Sir Terence Conran, who shaped much of the way domestic Britain looks today, has died at the age of 88.
The designer, retailer and restaurateur passed away peacefully on Saturday at his home in Barton Court in Berkshire, his influence on furniture and homeware design could be felt in a generation of homes.
In a statement his family described Sir Terence as “a visionary who enjoyed an extraordinary life and career that revolutionised the way we live in Britain”.
They added: “A proud patriot, Sir Terence promoted the best of British design, culture and the arts around the world and at the heart of everything he did was a very simple belief that good design improves the quality of people’s lives.
“From the late forties to the present day, his energy and creativity thrived in his shops, restaurants, bars, cafes and hotels and through his many design, architecture and furniture making businesses.”
Born in Kingston upon Thames, Sir Terence attended the Central School of Art and Design before joining the design team working on the 1951 Festival of Britain.
Five years later he branched out on his own, launching his own design practice with the Summa furniture range and designing a shop for the fashion pioneer Mary Quant.
In 1964 Sir Terence opened the first Habitat shop in Chelsea, London, with his third wife Caroline Herbert, which eventually grew into one of the country’s most successful chains for contemporary designs of household goods and furniture.
Sir Terence was profoundly influenced by both post-war continental furniture and kitchenware design – with its emphasis on clean lives, lack of clutter but also earthiness – and the vivid colours, smells and flavours of Italian and French street markets and restaurants.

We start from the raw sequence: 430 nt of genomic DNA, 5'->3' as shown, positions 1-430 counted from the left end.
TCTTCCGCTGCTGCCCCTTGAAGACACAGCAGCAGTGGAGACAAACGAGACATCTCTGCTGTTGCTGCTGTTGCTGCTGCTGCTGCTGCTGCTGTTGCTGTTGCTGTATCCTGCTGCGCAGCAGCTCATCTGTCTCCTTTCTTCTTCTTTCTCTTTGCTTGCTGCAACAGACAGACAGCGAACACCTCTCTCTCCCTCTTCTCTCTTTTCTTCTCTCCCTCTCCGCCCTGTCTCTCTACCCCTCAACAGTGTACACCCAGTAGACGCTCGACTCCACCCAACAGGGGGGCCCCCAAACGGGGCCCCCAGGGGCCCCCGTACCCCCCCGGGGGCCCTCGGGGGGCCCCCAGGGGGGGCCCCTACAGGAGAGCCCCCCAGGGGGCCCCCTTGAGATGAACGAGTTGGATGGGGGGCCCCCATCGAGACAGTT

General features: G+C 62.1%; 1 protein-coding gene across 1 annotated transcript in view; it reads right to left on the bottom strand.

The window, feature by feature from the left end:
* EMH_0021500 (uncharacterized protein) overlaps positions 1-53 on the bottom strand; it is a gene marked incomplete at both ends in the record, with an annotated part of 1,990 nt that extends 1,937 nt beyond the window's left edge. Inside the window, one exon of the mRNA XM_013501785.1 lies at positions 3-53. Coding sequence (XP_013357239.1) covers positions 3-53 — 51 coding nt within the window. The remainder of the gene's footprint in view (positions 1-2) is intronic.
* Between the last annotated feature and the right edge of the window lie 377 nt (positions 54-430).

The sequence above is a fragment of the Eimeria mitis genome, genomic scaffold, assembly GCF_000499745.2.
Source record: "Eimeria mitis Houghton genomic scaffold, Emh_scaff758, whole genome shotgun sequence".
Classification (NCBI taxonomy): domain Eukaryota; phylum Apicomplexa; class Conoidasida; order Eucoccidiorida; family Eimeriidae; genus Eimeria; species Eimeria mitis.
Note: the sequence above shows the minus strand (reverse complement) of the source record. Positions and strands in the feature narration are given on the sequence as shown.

Indeed his influence on British cooking was also significant.
In 1971 he launched the now famous Neil St Restaurant, going on to open The Bluebird Cafe in 1997. He was also responsible for Mezzo and Pont de la Tour, which in May 1997 famously hosted the Blairs and Clintons for a private dinner.
Sir Terence also founded the Design Museum, originally in London’s Docklands, which his family described as “one of his proudest moments”.
They added: “Through its endeavours he remained a relentless champion of the importance of education to young people in the creative industries.”
The statement continued: “Sir Terence enjoyed a remarkable life to the full and always maintained that his work never felt like a job – everything he did for business he would have done for pleasure.
“In his private life he was adored by his family and friends and we will miss him dearly. It gives us great comfort to know that many of you will mourn with us but we ask that you celebrate Terence’s extraordinary legacy and contribution to the country he loved so dearly.”
Sir Terence’s children Sebastian, Jasper, Sophie, Tom and Edmund also went into the creative industries, continuing their father’s legacy of championing beautiful things that everyone could aspire to.
Monty Don, the broadcaster and gardener, said: “Very sad to hear of the Death of Sir Terence Conran. One of the towering figures in postwar design, he shaped the lives of millions.”
Lord Mandelson, chairman of the board of trustees at the Design Museum, said: “Terence Conran has filled our lives for generations with ideas, innovation and brilliant design. He leaves a treasure trove of household and industrial design that will stay with us forever.”
Tim Marlow, director and chief executive at the Design Museum, said: “Terence Conran was instrumental in the redesigning of post-war Britain and his legacy is huge. He changed the way we lived and shopped and ate.”